Article

Do Behavioral Biases Vary across Individuals? Evidence from Individual Level 401(k) Data

Journal of Financial and Quantitative Analysis (Impact Factor: 1.77). 01/2006; 41(04):939-962. DOI: 10.1017/S0022109000002702
Source: RePEc

ABSTRACT This paper investigates whether some individuals are prone to behavioral biases in their 401(k) investments. Using demographic data and allocation information for over 73,000 employees, I examine two allocation biases and a participation bias. The findings suggest that higher salaried employees tend to make significantly better choices. Participants who earn $100, 000 hold 12. 7% less in company stock, are 3% less likely to follow the framing 1/n heuristic, and are 37.7% more likely to participate than those earning $46, 000. Women make better choices in two of the three cases and I find evidence of mental accounting.

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    • "Repeated studies have identified low levels of choice and default behaviours across countries. For example, studies in the U.S. (Choi, Laibson, Madrian, and Metrick, 2002; Agnew, Balduzzi and Sunden, 2003; Ameriks and Zeldes, 2004; and Mitchell, et al. 2006), in Australia (Bowman, 2003; Clark-Murphy, Gerrans, and Speelman, 2009), and Sweden (Hedesstrom, Svedstar, and Garling, 2004) all describe high levels of choice inertia. "
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    ABSTRACT: This paper assesses the level of sophistication evident in investment choices of a large sample of individuals drawn from three Australian retirement savings funds. Available US and UK evidence is somewhat mixed on both the measures that should be used when measuring the sophistication as well as its prevalence. This paper investigates naive diversification heuristics using Australian member level investment choice data over a six year period, 2001 to 2006. Results suggest a strong preference for using a small number of options in investment choices. There is little evidence to support the 'pure' 1/n heuristic (Benartzi and Thaler, 2001). However when multiple options are selected, one-third are classified as conditional 1/n (Huberman and Jiang, 2006). The proportion of choices classified as conditional 1/n is strongly related to the number of options used in the choice. The possible consequence of menu framing on asset class allocation is investigated and does not support an influence of menu on effective allocations, at least in terms of equity exposure.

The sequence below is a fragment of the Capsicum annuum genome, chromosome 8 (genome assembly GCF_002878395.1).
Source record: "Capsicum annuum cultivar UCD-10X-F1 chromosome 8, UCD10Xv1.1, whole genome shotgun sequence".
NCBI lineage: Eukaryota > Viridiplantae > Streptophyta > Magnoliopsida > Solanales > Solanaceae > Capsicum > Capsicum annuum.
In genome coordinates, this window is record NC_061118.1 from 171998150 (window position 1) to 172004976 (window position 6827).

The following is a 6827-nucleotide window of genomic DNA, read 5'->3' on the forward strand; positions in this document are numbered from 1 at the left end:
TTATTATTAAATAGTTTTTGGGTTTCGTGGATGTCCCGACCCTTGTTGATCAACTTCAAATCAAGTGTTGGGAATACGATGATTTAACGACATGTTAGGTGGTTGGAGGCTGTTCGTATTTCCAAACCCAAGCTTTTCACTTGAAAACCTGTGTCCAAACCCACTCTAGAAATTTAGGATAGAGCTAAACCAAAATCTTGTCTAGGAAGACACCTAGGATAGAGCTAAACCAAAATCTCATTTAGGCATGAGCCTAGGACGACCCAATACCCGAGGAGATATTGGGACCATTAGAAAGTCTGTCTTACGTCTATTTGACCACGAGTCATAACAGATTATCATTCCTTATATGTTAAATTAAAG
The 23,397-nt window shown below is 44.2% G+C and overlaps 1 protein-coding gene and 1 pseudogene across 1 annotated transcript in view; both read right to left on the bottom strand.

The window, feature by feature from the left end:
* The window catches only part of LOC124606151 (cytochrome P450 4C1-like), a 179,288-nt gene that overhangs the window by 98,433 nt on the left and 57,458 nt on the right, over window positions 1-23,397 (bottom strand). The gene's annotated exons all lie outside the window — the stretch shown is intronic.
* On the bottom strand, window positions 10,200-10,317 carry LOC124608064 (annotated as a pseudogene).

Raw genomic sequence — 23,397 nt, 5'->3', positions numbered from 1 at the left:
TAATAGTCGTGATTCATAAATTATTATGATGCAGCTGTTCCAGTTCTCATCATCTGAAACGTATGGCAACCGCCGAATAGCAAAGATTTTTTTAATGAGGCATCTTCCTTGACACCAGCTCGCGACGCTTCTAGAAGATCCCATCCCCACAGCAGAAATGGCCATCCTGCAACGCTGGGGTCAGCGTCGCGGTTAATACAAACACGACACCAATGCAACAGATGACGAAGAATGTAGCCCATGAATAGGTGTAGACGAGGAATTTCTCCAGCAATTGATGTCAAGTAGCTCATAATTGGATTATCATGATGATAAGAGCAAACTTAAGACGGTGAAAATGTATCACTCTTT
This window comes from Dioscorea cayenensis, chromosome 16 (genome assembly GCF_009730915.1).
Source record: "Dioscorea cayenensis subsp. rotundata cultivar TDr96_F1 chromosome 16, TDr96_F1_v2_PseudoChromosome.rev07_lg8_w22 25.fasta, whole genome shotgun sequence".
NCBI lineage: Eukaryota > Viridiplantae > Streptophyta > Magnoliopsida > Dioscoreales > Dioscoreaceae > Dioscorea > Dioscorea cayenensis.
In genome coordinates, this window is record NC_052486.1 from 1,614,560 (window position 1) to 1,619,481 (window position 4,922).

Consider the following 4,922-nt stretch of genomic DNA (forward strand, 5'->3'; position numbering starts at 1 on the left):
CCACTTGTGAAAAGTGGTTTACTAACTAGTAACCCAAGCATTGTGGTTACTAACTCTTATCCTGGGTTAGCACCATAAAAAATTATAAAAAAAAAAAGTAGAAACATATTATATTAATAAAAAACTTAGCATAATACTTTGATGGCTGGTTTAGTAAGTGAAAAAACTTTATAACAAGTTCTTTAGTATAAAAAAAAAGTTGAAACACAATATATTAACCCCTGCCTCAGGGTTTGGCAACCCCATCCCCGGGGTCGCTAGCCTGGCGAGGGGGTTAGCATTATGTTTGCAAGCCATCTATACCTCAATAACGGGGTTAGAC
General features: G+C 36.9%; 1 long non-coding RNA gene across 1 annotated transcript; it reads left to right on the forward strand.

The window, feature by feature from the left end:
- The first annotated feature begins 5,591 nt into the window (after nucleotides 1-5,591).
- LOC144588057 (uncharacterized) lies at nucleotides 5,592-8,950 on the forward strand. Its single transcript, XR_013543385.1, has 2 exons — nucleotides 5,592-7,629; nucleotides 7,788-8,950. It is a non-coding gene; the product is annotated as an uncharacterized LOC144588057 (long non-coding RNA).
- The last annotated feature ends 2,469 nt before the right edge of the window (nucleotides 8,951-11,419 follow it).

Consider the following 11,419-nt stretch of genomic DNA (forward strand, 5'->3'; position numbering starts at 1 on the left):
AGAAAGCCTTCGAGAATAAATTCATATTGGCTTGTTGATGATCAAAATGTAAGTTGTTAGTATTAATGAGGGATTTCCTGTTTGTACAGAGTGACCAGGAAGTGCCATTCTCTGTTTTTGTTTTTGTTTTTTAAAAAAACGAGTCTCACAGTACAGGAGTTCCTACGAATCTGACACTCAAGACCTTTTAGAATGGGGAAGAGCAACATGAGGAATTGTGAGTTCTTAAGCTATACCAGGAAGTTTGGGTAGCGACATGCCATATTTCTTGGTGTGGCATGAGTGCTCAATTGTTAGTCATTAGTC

SSRN Electronic Journal 02/2013; DOI:10.2139/ssrn.1636111
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    • "These characteristics could also affect the formation of investor optimism and fear. To examine the possible impact of investment experience and financial sophistication, we run the same regression models as before, this time adding interaction terms for the levels and changes in realized past returns and realized past risk with derivatives trading (Bauer, Cosemans, and Eichholtz 2009), age quintiles (Korniotis and Kumar 2011b), account tenure (Agnew and Szykman 2005; Seru, Shumway, and Stoffman 2010), income (Agnew and Szykman 2005; Dhar and Zhu 2006), and wealth as proxied by the combined value of an investor's portfolio and house (Vissing-Jorgensen 2003; Agnew and Szykman 2005; van Rooij, Lusardi, and Alessie 2011). "
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    ABSTRACT: Optimism and fear are central determinants of individual investors’ trading and risk-taking behavior, but what makes investors optimistic or afraid? Using a unique combination of brokerage records and matching monthly survey measurements, we examine how investors update their optimism (return expectations) and fear (risk tolerance and risk perceptions) in response to individual return and risk experiences. Past returns positively impact return expectations and risk tolerance, and negatively impact risk perceptions. Realized risk, however, does not impact optimism and fear. Investors’ lack of awareness of realized risk is related to the complexity of standard risk measures, sophistication, and the salience of return signals.
    SSRN Electronic Journal 02/2013; DOI:10.2139/ssrn.1970284
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    • "Finally, another line of research, again mainly in relation to 401(k) plans in the US, has considered the impact of member inertia in aligning investment choice for current contributions and pre-existing assets (past contributions). Retirement savers are shown to be slow to rebalance portfolios, which can lead to allocations of total holdings that look very di¤erent compared with allocations of contributions (Samuelson and Zechhauser 1988; Ameriks and Zeldes 2001; Madrian and Shea 2001; Agnew, Balduzzi and Sunden 2003; Choi, Laibson, Madrian and Metrick 2004; and Mitchell, Mottola, Utkus and Yamaguchi 2006). "
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    ABSTRACT: We conducted a choice experiment to investigate whether retirement savers follow simple portfolio theory when choosing investments. We modeled experimental survey data on 693 participants using a scale-adjusted version of the latent class choice model. Results show that underlying variability in response was explained by age and “risk profile” score, and that preferences varied with income and age. Younger individuals were conventionally risk averse but older, higher income individuals may react positively to both higher returns and increasing risk, when risk is presented as widening ranges of possible outcomes. Respondents tended to choose among a few similar investments options. Findings should assist regulators and providers to target assistance to “at risk” retirement savers.
    SSRN Electronic Journal 08/2010; DOI:10.2139/ssrn.1665943
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